Value neutrality and false equivalency are the twin banes of modern journalism. To pretend Trump’s values and Clinton’s values are equally valid is nonsense and the media must finally admit it.

No one much likes the press these days. Focusing on truth, ethics and values are the only ways the media can regain their legitimacy, vitality and credibility. The media must uphold what is best in us, and The Spin Cycle hopes that begins anew in 2017!

Women’s March reinforces viral power of Facebook

Facebook has taken lots of heat for fueling fake news during the post election cycle – and the modern fantasy that it was making the world “more open and connected” was shattered by the political echo-chamber effect, pizzagate and a few horrific live-streaming incidents.

Yet the Women’s March in Washington, D.C., and its many “sister marches” around the U.S. and globally wouldn’t have happened without it. It’s very possible the Women’s March was the largest protest in U.S. history – an estimated 3.7 million across the U.S. participated.

The official Women’s March Facebook Page shows 234,000 attended. However, various counts reported that more than half a million people marched in Washington, D.C. And third-party estimates put the D.C. protest at three times the size of the crowd attending the inauguration.

A Hawaiian grandmother, Teresa Shook, disappointed by the results of the November election, suggested to one of her Facebook groups that there should be a march. Within 24 hours, thousands of people had expressed interest. It was spread and amplified from there and ultimately became the massive demonstrations that took place on Saturday.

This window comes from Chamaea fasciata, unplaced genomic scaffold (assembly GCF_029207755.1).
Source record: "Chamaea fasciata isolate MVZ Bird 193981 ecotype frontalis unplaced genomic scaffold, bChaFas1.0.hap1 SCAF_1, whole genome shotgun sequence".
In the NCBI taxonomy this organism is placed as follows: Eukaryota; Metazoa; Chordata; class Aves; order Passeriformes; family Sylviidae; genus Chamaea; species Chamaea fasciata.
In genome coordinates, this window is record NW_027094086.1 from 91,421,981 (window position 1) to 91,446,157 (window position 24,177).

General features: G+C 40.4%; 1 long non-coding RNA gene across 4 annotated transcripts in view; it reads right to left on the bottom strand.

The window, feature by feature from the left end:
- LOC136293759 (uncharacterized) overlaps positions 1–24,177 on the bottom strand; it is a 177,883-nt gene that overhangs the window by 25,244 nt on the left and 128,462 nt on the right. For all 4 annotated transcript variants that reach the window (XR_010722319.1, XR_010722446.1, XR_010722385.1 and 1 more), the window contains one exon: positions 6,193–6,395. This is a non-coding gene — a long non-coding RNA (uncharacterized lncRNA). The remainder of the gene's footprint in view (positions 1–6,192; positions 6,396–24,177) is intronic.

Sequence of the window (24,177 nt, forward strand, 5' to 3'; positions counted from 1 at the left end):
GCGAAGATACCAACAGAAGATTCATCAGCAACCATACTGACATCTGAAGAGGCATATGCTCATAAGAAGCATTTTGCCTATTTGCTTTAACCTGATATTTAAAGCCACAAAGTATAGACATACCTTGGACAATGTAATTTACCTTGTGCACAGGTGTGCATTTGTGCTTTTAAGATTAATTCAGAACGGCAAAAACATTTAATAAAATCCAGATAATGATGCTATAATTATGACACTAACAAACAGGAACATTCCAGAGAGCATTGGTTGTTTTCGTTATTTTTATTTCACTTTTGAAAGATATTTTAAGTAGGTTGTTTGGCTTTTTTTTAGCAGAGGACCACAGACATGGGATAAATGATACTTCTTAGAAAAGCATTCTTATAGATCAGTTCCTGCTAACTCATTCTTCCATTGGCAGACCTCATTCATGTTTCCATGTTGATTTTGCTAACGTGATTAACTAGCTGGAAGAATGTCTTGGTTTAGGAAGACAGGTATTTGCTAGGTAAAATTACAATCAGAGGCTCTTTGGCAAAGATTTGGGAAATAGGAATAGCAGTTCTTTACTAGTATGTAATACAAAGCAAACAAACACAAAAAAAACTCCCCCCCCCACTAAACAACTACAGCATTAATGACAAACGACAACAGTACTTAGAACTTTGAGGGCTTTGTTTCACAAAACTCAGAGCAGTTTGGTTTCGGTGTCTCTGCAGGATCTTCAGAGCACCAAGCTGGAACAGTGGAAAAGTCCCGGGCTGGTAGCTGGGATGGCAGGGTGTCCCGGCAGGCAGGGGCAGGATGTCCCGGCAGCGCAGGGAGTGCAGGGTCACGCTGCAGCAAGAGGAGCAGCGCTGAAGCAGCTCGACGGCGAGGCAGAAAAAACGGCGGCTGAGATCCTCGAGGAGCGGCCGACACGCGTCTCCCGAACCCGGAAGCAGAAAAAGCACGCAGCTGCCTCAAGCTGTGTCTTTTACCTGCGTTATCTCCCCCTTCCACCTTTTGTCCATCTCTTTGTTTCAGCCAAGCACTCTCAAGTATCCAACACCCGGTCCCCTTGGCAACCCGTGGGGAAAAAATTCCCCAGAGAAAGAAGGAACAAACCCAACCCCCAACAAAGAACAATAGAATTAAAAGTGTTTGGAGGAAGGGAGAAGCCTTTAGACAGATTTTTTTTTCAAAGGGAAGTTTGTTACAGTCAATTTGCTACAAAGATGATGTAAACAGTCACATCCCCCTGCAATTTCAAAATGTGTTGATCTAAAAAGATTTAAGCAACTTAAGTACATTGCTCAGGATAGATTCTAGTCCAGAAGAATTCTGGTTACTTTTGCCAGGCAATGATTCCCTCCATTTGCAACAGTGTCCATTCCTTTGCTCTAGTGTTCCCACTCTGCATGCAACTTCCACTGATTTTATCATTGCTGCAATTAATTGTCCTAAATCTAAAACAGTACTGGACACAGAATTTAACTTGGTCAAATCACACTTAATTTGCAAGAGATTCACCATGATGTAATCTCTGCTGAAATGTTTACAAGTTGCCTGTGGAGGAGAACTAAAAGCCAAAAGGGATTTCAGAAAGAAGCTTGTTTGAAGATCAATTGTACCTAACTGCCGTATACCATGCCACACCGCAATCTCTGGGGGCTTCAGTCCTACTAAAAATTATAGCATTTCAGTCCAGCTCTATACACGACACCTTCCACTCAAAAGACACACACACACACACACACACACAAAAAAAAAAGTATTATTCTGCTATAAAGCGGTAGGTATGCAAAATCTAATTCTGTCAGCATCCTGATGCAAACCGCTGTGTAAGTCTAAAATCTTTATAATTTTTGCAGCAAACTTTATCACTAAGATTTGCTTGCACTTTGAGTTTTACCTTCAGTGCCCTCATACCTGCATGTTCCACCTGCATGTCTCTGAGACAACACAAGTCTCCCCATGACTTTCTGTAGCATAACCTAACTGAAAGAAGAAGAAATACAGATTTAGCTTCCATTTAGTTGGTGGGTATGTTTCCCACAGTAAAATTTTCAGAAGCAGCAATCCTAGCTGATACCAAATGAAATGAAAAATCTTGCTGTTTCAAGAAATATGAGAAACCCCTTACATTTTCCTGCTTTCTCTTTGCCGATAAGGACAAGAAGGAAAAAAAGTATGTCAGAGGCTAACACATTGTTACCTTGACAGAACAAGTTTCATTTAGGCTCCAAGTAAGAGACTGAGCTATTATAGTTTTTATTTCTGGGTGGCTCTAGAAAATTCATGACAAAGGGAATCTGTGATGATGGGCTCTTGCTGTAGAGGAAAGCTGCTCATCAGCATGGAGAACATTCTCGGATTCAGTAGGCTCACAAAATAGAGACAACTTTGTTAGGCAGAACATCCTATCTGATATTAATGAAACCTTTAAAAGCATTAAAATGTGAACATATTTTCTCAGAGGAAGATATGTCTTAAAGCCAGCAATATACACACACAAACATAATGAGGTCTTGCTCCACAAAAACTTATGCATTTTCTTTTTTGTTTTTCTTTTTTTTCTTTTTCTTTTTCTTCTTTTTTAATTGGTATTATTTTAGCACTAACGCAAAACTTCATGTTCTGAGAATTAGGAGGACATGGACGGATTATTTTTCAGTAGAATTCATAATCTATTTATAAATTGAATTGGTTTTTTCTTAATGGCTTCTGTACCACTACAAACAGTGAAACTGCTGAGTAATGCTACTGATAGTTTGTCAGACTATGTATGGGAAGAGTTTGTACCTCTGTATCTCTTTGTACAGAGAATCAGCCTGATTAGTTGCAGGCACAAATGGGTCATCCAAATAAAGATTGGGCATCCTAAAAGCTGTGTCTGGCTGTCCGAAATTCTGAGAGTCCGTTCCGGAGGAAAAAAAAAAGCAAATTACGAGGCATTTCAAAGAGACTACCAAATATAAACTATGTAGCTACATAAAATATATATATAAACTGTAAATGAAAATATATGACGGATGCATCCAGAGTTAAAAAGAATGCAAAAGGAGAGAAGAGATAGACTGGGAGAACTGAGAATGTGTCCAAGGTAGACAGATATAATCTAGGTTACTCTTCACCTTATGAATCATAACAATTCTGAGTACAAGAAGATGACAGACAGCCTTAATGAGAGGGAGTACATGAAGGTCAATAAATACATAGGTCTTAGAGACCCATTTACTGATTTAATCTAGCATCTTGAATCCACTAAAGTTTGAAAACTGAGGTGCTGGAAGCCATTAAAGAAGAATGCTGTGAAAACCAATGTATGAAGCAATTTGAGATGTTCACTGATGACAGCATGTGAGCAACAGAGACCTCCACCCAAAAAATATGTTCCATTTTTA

We now take it for granted that this dynamic can happen in the era of social media. But if you step back and reflect, it’s amazing that a single person in Hawaii was able to make a suggestion on Facebook, which resulted in this global event – and potentially a new political movement.

This is not something that a brand marketer or other commercial entity could replicate in a calculated way. But it nonetheless reaffirms that Facebook and social media broadly are incredibly powerful communications tools unlike anything else we’ve ever seen – and are redefining political activism.

Golden Mic | Mary Tyler Moore’s spunk & panache heralded women’s equality

Mary Tyler Moore’s witty and graceful performances on two top-rated television shows in the 1960s and ’70s helped define a new vision of American womanhood, and her spunky style as a TV news producer on “The Mary Tyler Moore Show” became a beacon of hope to people everywhere.

Moore was a star in TV and the movies, including an Oscar-nominated role in the 1980 film “Ordinary People” as a frosty, resentful mother whose son had died. But she was most indelibly known as the incomparable Mary Richards on the CBS hit sitcom “The Mary Tyler Moore Show.” Broadcast from 1970 to 1977, it was produced by both Ms. Moore and her second husband, Grant Tinker, who later ran NBC and who died last year.

In her signature show, Moore consistently stood her ground to boss Ed Asner, who played Lou Grant, and Ted Knight, the vain, scatterbrained anchorman, Ted Baxter – and started a revolution. For that clarion call for equality, Mary Tyler Moore takes the Golden Mic.

Each week, The Spin Cycle will bestow a Golden Mic Award to the person, group or company in the court of public opinion that best exemplifies the tenets of solid PR, marketing and advertising – and those who don’t. Stay tuned – and step-up to the mic! And remember … Amplify Your Brand!

Todd Smith is president and chief communications officer of Deane, Smith & Partners, a full-service branding, PR, marketing and advertising firm with offices in Jackson. The firm — based in Nashville, Tenn. — is also affiliated with Mad Genius. Contact him at todd@deanesmithpartners.com, and follow him @spinsurgeon.